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J Physiol. 1989 Feb;409:103-20.

The effect of extracellular weak acids and bases on the intracellular buffering power of snail neurones.

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Department of Physiology, School of Medical Sciences, University of Bristol.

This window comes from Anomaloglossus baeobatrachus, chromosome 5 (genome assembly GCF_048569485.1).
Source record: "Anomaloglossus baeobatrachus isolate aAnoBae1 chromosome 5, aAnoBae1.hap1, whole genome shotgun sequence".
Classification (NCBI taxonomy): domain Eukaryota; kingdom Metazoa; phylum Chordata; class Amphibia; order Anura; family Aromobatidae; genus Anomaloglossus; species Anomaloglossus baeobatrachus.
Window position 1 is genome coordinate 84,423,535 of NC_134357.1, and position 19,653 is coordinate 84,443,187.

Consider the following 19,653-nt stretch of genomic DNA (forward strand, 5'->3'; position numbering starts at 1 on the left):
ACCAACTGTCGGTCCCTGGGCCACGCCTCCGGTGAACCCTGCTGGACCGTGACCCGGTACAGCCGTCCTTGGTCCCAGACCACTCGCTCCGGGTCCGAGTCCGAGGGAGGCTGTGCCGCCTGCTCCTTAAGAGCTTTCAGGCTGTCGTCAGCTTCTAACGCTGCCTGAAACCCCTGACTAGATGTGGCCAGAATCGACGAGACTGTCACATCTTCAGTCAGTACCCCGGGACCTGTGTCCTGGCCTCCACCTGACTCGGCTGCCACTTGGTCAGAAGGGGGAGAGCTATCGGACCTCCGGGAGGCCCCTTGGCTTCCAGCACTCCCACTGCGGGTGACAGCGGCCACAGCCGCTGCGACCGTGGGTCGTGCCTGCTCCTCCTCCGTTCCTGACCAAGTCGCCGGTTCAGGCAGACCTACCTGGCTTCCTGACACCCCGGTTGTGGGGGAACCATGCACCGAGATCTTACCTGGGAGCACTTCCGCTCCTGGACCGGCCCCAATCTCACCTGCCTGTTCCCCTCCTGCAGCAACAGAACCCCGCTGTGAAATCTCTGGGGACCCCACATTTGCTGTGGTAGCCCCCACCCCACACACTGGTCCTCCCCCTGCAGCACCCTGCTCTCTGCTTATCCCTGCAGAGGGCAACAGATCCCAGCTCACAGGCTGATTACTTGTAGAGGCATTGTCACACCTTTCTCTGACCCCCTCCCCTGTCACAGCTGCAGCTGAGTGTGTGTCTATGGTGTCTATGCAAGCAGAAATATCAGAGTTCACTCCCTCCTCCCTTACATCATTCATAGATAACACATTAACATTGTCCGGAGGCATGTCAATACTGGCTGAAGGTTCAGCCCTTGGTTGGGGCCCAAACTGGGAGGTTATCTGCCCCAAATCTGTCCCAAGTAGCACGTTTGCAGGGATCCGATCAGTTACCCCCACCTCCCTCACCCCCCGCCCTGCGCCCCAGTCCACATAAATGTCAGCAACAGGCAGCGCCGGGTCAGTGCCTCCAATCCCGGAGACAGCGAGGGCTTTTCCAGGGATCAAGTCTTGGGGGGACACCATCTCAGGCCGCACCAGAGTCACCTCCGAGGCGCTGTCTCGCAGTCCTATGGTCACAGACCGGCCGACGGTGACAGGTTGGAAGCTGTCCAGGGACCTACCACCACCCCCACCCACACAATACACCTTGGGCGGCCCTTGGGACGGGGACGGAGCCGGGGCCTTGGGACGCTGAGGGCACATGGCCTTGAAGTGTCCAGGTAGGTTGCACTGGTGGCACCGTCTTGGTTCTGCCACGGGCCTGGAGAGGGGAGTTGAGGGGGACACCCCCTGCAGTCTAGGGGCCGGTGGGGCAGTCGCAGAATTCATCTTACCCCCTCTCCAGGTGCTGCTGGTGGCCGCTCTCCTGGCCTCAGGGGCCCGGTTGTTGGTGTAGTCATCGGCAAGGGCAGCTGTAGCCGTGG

1. Intracellular pH (pHi) was measured in snail neurones using pH-sensitive glass microelectrodes. The influence of externally applied weak acids and bases on the total intracellular buffering power (beta T) was investigated by monitoring the pHi changes caused by the intracellular ionophoretic injection of HCl. 2. In the absence of weak acids or bases a reduction in the extracellular HEPES concentration had no effect on pHi or on beta T. It did, however, reduce slightly the rate of pHi recovery following HCl injection. 3. The presence of CO2 greatly increased beta T. However, as predicted for an open buffer system, the contributions to intracellular buffering by CO2 (beta CO2) decreased as pHi decreased. 4. When added to the superfusate, procaine, 4-aminopyridine, trimethylamine and NH4Cl (1-10 mM) all increased steady-state pHi. Procaine was fastest at increasing pHi and 4-aminopyridine the slowest. All four of these weak bases increased beta T. 5. The intracellular buffering action by these weak bases varied. HCl injection in the presence of procaine usually resulted in steady-state pHi changes with no pHi transients. In the presence of the other three weak bases HCl injections resulted in intracellular acidifications which were followed by pHi recovery-like transients. However, these were not blocked by SITS (4-acetamido-4'-isothiocyanatostilbene-2,2'-disulphonic acid) or by CaCl2 and I thus conclude that these transients were as a result of slow or incomplete intracellular buffering by the weak bases. 6. In many cells there was a good correlation between the measured contributions to intracellular buffering by the weak bases (beta base) and those predicted assuming a simple two-compartment open system. In all cases, as predicted, beta base increased as pHi decreased. 7. I found a clear relationship between the concentration of external buffer (HEPES) and the rate at which weak bases, applied to the superfusate, were able to increase pHi. The greater the extracellular buffer concentration the greater was the speed of intracellular alkalinization. 8. Lowering the extracellular buffer concentration reduced the efficiency of intracellular buffering by weak bases in response to an intracellular acid load. HCl injection in the presence of weak base caused a larger initial intracellular acidification if the extracellular HEPES concentration was reduced. 9. In conclusion, both weak acids and weak bases can make very large, pHi-dependent contributions to intracellular buffering by way of open buffer systems.(ABSTRACT TRUNCATED AT 400 WORDS)

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